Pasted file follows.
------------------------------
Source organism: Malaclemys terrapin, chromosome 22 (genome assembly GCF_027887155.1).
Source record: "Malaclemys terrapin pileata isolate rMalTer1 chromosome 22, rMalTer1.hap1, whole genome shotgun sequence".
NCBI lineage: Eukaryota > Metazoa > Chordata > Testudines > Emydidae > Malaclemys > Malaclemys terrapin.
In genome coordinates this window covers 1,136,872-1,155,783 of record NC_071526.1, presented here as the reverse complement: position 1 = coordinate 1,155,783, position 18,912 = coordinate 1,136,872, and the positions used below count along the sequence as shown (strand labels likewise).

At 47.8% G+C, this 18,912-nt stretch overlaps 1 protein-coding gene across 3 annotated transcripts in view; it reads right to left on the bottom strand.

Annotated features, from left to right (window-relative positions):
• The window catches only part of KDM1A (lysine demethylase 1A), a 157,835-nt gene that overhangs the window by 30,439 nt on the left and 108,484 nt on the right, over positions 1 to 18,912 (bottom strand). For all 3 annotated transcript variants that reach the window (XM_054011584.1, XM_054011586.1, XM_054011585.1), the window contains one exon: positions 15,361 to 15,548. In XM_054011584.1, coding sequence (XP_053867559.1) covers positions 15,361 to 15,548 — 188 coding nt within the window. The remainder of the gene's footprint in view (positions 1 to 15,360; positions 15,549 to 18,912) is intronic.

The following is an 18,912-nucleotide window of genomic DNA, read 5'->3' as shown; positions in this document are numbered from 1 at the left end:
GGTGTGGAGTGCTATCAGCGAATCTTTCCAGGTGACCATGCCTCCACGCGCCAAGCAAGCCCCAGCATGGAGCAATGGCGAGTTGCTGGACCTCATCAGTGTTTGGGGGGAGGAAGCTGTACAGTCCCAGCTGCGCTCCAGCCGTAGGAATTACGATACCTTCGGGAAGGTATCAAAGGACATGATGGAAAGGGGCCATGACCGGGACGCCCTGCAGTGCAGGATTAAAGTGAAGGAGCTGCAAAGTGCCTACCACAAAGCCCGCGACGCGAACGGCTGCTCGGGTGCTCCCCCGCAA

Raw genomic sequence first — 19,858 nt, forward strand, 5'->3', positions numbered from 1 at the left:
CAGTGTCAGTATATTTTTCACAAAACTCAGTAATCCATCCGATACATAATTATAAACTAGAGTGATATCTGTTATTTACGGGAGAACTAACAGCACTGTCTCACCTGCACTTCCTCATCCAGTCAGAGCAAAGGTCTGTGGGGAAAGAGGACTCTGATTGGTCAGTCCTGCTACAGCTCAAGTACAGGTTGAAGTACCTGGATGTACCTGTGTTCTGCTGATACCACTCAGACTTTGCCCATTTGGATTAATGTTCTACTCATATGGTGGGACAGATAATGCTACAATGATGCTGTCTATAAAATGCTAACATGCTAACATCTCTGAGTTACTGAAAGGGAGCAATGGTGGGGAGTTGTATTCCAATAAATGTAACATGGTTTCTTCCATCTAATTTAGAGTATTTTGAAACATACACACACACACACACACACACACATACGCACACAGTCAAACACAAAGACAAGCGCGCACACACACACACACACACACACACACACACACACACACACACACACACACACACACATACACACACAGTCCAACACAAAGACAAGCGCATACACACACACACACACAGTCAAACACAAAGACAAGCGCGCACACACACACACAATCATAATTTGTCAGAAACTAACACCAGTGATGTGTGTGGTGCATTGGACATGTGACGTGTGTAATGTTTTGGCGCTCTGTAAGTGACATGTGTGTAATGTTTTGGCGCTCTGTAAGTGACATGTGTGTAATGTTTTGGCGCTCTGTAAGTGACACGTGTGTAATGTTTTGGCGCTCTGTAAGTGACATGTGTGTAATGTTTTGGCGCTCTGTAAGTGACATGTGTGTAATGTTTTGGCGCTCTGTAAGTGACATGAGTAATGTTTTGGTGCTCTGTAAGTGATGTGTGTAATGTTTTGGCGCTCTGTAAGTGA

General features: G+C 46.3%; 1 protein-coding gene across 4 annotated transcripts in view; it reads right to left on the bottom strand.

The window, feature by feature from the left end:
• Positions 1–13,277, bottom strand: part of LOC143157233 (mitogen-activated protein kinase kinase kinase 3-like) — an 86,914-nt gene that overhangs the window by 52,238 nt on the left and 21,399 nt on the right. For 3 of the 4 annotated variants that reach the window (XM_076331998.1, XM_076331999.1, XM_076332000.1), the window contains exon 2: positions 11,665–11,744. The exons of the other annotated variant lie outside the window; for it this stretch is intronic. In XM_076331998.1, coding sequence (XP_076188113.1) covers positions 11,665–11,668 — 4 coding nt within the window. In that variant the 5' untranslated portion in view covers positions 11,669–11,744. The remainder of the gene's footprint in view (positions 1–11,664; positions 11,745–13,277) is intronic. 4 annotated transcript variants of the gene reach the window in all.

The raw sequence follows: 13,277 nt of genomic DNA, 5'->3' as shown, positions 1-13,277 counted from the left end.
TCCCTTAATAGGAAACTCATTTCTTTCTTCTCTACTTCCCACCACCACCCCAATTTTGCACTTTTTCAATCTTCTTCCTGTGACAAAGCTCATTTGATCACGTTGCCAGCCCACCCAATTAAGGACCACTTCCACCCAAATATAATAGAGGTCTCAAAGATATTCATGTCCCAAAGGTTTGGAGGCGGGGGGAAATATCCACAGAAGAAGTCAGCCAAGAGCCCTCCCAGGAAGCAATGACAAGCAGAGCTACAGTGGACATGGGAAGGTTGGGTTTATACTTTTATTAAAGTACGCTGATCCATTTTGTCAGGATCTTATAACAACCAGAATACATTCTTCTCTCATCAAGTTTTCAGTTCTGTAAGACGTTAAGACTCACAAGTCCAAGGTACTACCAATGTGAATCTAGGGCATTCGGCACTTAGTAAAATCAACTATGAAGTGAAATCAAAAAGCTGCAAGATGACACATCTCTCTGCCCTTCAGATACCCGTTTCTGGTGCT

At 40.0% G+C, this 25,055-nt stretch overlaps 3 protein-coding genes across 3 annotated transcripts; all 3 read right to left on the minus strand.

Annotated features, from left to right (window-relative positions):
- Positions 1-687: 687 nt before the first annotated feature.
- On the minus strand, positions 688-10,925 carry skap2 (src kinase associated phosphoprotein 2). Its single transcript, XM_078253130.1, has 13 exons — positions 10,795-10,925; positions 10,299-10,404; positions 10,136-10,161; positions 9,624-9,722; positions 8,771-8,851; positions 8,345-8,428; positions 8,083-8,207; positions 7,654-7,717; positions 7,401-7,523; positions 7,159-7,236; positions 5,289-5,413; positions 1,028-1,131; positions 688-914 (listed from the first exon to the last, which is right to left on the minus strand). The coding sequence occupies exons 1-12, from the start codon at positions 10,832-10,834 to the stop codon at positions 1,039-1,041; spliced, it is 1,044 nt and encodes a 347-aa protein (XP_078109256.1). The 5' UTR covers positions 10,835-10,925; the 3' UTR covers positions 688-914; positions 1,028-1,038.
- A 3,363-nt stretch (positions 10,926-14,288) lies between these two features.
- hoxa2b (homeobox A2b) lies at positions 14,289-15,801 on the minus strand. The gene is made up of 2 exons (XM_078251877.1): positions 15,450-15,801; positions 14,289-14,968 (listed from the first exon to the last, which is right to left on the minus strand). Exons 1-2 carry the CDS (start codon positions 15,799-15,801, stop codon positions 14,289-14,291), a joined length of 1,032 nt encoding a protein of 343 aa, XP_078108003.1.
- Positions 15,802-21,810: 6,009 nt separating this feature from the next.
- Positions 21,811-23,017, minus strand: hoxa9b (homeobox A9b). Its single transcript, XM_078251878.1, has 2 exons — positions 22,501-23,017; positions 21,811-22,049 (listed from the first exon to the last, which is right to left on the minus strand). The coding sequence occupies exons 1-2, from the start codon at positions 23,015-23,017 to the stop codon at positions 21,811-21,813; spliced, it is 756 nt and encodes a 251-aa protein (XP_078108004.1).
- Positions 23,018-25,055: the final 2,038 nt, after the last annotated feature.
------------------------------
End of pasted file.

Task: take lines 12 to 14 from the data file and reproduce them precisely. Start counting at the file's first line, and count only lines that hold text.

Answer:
General features: G+C 46.3%; 1 protein-coding gene across 4 annotated transcripts in view; it reads right to left on the bottom strand.

The window, feature by feature from the left end:
• Positions 1–13,277, bottom strand: part of LOC143157233 (mitogen-activated protein kinase kinase kinase 3-like) — an 86,914-nt gene that overhangs the window by 52,238 nt on the left and 21,399 nt on the right. For 3 of the 4 annotated variants that reach the window (XM_076331998.1, XM_076331999.1, XM_076332000.1), the window contains exon 2: positions 11,665–11,744. The exons of the other annotated variant lie outside the window; for it this stretch is intronic. In XM_076331998.1, coding sequence (XP_076188113.1) covers positions 11,665–11,668 — 4 coding nt within the window. In that variant the 5' untranslated portion in view covers positions 11,669–11,744. The remainder of the gene's footprint in view (positions 1–11,664; positions 11,745–13,277) is intronic. 4 annotated transcript variants of the gene reach the window in all.